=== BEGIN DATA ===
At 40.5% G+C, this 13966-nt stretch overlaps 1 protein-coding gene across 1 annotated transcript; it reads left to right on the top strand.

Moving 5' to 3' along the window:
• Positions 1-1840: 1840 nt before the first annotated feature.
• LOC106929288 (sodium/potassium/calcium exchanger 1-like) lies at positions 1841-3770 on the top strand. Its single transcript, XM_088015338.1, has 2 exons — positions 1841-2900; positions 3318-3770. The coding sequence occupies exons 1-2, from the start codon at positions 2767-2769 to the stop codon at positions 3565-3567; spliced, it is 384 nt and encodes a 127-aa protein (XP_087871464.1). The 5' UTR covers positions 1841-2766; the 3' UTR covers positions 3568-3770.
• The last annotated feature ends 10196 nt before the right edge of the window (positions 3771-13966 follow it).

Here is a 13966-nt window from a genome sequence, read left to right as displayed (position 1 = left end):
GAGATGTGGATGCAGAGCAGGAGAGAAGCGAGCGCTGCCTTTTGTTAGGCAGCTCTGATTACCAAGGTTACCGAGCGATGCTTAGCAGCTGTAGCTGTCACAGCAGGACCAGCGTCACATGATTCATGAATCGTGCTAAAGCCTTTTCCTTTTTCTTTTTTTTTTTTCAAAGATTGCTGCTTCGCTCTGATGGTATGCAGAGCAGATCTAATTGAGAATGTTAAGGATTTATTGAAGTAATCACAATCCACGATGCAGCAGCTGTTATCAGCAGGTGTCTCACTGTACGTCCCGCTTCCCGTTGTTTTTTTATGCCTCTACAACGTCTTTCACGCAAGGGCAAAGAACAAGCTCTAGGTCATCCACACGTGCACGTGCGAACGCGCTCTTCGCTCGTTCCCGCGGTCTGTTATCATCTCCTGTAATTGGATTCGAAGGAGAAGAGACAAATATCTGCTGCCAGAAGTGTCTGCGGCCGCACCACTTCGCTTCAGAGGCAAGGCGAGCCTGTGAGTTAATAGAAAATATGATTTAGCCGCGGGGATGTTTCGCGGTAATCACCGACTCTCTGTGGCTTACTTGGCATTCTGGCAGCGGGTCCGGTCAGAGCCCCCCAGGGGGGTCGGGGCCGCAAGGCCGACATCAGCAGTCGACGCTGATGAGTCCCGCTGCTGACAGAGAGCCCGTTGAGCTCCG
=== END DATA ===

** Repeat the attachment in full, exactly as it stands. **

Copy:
At 40.5% G+C, this 13966-nt stretch overlaps 1 protein-coding gene across 1 annotated transcript; it reads left to right on the top strand.

Moving 5' to 3' along the window:
• Positions 1-1840: 1840 nt before the first annotated feature.
• LOC106929288 (sodium/potassium/calcium exchanger 1-like) lies at positions 1841-3770 on the top strand. Its single transcript, XM_088015338.1, has 2 exons — positions 1841-2900; positions 3318-3770. The coding sequence occupies exons 1-2, from the start codon at positions 2767-2769 to the stop codon at positions 3565-3567; spliced, it is 384 nt and encodes a 127-aa protein (XP_087871464.1). The 5' UTR covers positions 1841-2766; the 3' UTR covers positions 3568-3770.
• The last annotated feature ends 10196 nt before the right edge of the window (positions 3771-13966 follow it).

Here is a 13966-nt window from a genome sequence, read left to right as displayed (position 1 = left end):
GAGATGTGGATGCAGAGCAGGAGAGAAGCGAGCGCTGCCTTTTGTTAGGCAGCTCTGATTACCAAGGTTACCGAGCGATGCTTAGCAGCTGTAGCTGTCACAGCAGGACCAGCGTCACATGATTCATGAATCGTGCTAAAGCCTTTTCCTTTTTCTTTTTTTTTTTTCAAAGATTGCTGCTTCGCTCTGATGGTATGCAGAGCAGATCTAATTGAGAATGTTAAGGATTTATTGAAGTAATCACAATCCACGATGCAGCAGCTGTTATCAGCAGGTGTCTCACTGTACGTCCCGCTTCCCGTTGTTTTTTTATGCCTCTACAACGTCTTTCACGCAAGGGCAAAGAACAAGCTCTAGGTCATCCACACGTGCACGTGCGAACGCGCTCTTCGCTCGTTCCCGCGGTCTGTTATCATCTCCTGTAATTGGATTCGAAGGAGAAGAGACAAATATCTGCTGCCAGAAGTGTCTGCGGCCGCACCACTTCGCTTCAGAGGCAAGGCGAGCCTGTGAGTTAATAGAAAATATGATTTAGCCGCGGGGATGTTTCGCGGTAATCACCGACTCTCTGTGGCTTACTTGGCATTCTGGCAGCGGGTCCGGTCAGAGCCCCCCAGGGGGGTCGGGGCCGCAAGGCCGACATCAGCAGTCGACGCTGATGAGTCCCGCTGCTGACAGAGAGCCCGTTGAGCTCCG